One of the worst parts of grief is how it makes us feel so alone. Throughout my life, I have looked forward to and celebrated the New Year. It has always felt like a fresh start, a new calendar year with a blank slate upon which I could change the course of my life for the better.
But these past weeks have, instead, been filled with reminders of our losses. Our communities commemorated the Dakota Uprising, which ended when President Lincoln ordered the execution of 38 Dakota warriors on December 26, 1862. It was a year ago that my husband and I lost our first child to miscarriage. Recently, a friend of ours lost a family friend to COVID while her brother-in-law struggles with double pneumonia brought on by the disease. The omicron variant looms large in our communities. Where I live, last month’s floods have been replaced by snow and ice, while close friends in Colorado lost everything they owned in the Marshall fire near Boulder. In the meantime, others in my Colorado community mourn the losses of several beloved community members due to senseless violence—yet another angry man with too many guns acting out at the expense of innocent people.
And these are just the big losses, and merely some of what’s happened these past weeks. We barely know the daily struggles of those around us, for even if we let ourselves complain about our circumstances, very rarely do we share our hearts made so raw by pain, uncertainty, isolation, fear, and loss. I wonder what would happen to us if we stopped pretending that everything is okay.
We have learned so many well-meaning platitudes for times like these. Well-wishers encourage us to look on the bright side and remember that god has a plan and tomorrow is another day. But these kinds of phrases are not medicine for grief, and I quit gambling on the intentions of god long ago. Grief digs holes in our life’s landscapes, removing whole portions of the ground that keeps us feeling steady. No logical explanations or metaphysical ideologies can fill in those gaps. We only know that everything has changed even while the rest of the world seems to continue forward, and we must find a new pathway, gingerly stepping around the pockmarks left over where something or someone important once stood.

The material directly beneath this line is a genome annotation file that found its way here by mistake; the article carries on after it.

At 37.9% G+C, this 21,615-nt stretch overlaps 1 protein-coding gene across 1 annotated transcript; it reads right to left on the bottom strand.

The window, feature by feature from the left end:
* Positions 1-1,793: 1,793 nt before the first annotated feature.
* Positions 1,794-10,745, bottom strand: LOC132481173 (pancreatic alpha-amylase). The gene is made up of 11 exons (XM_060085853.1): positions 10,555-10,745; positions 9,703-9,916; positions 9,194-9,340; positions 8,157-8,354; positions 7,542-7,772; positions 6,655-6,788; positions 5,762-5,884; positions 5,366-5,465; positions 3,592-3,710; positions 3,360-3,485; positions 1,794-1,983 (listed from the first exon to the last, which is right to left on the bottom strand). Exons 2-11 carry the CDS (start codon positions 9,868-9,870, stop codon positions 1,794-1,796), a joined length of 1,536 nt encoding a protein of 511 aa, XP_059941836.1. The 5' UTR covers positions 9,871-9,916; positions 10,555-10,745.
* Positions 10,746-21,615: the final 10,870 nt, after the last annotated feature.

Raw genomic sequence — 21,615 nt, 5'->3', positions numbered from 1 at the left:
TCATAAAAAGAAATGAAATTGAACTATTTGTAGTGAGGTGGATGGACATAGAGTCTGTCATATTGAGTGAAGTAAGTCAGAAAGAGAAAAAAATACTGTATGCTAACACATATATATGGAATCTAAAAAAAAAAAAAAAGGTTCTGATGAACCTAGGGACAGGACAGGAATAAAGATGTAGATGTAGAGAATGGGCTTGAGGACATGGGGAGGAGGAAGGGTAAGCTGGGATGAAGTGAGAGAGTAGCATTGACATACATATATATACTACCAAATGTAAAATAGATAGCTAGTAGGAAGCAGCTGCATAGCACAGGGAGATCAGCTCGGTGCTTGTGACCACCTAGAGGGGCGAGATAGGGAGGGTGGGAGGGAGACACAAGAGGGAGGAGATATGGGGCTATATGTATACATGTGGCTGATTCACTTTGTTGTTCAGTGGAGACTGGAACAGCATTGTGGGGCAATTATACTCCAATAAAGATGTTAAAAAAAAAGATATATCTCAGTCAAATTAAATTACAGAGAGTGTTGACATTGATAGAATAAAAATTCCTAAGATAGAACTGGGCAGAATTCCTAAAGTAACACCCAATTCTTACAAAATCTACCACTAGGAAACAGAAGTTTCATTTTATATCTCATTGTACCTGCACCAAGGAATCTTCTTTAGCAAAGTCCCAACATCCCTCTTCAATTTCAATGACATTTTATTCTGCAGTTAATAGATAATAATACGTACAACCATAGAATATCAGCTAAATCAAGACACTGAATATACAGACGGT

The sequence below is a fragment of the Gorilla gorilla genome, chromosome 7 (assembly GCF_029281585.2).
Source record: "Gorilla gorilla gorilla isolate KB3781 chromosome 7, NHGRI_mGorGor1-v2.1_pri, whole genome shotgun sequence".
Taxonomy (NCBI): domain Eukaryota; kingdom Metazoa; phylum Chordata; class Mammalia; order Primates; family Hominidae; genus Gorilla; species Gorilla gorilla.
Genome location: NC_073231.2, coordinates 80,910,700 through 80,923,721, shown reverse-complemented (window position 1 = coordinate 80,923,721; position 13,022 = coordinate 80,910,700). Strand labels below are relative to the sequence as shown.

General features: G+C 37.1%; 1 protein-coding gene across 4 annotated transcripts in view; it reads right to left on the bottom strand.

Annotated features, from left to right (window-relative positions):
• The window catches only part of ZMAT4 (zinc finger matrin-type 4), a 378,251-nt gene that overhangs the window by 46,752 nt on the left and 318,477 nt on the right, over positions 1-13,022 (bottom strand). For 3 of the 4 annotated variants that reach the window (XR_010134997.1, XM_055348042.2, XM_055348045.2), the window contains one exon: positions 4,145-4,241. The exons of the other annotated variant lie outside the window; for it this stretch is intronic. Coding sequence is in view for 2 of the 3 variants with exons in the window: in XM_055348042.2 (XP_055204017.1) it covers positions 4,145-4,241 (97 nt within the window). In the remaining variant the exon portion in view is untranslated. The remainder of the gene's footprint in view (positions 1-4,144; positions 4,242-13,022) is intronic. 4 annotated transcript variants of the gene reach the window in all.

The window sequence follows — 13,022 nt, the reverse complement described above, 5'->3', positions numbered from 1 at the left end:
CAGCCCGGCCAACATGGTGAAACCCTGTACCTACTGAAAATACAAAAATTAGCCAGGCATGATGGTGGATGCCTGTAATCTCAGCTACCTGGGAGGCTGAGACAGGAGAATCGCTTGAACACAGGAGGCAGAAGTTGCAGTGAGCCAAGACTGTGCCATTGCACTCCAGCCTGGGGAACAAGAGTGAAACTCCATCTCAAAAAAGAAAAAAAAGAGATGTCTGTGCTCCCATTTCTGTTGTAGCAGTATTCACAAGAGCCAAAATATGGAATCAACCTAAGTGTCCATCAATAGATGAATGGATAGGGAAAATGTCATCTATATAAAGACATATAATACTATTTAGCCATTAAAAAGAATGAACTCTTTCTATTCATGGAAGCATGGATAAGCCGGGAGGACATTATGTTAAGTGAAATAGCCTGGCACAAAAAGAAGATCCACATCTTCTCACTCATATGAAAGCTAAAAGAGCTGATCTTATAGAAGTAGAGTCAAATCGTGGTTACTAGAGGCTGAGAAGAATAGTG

I try to imagine what my ancestors did to navigate their own immense grief. There are gaps here, too, as I can barely contemplate what they experienced, nor do I fully know what social resources were integral to tribal life before contact. I look, then, to the people I have known, my family members who have continued forward even while navigating tremendous loss and dire circumstances. Some of them have become stronger in their experiences—more kind and patient, focused on what matters to them. Others have become embittered and angry, lashing out at the world because of its perpetual unfairness. I don’t understand the difference or know how to become kinder and more gracious in the face of our pain.
How do we continue to know ourselves and one another as we experience loss after loss after loss? What does it mean to be courageous in the face of difficulty?
One of the primary myths of colonization (and the dominant culture of today borne from this myth) is that the world is something which humans can control—that we can dam rivers, control the labor of others, and hide from viruses we are incapable of seeing; that individuals are capable of “changing the world” and that the domination and consumption of the Earth can go on and on forever. Am I alone in the feeling that as I get older, this lie is unraveling faster and faster?
I don’t really know how to gracefully navigate all of this, or how to mend what is broken. I feel powerless and lacking in my usual sense of optimism for the New Year. So instead, I offer my own tears on the altar of grief. I’ll tell you how sorry I am that you’re going through this, no matter how big or small. And like you, I will get up tomorrow and do the things needed to keep living. May this be medicine for our grief.
Mickki Garrity (Bodewadmi) is an enrolled in the Citizen Potawatomi Nation, a Cobell Scholar, a Doris Duke Conservation Scholar, and is pursuing a BS in Native environmental science at Northwest Indian College.